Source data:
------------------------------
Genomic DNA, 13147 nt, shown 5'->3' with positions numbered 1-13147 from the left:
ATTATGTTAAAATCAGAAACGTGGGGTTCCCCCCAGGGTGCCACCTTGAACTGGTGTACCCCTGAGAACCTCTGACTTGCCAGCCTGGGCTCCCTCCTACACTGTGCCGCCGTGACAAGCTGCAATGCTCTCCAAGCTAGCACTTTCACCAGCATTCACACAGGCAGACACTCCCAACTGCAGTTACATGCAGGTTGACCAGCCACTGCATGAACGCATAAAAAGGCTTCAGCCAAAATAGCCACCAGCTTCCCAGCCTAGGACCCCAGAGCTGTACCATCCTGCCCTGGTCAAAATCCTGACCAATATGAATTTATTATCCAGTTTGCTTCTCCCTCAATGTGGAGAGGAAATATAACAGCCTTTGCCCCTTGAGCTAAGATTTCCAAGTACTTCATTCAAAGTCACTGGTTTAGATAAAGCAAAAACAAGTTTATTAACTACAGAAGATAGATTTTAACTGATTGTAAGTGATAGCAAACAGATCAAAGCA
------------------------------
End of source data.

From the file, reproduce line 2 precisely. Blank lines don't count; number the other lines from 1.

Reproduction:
ATTATGTTAAAATCAGAAACGTGGGGTTCCCCCCAGGGTGCCACCTTGAACTGGTGTACCCCTGAGAACCTCTGACTTGCCAGCCTGGGCTCCCTCCTACACTGTGCCGCCGTGACAAGCTGCAATGCTCTCCAAGCTAGCACTTTCACCAGCATTCACACAGGCAGACACTCCCAACTGCAGTTACATGCAGGTTGACCAGCCACTGCATGAACGCATAAAAAGGCTTCAGCCAAAATAGCCACCAGCTTCCCAGCCTAGGACCCCAGAGCTGTACCATCCTGCCCTGGTCAAAATCCTGACCAATATGAATTTATTATCCAGTTTGCTTCTCCCTCAATGTGGAGAGGAAATATAACAGCCTTTGCCCCTTGAGCTAAGATTTCCAAGTACTTCATTCAAAGTCACTGGTTTAGATAAAGCAAAAACAAGTTTATTAACTACAGAAGATAGATTTTAACTGATTGTAAGTGATAGCAAACAGATCAAAGCA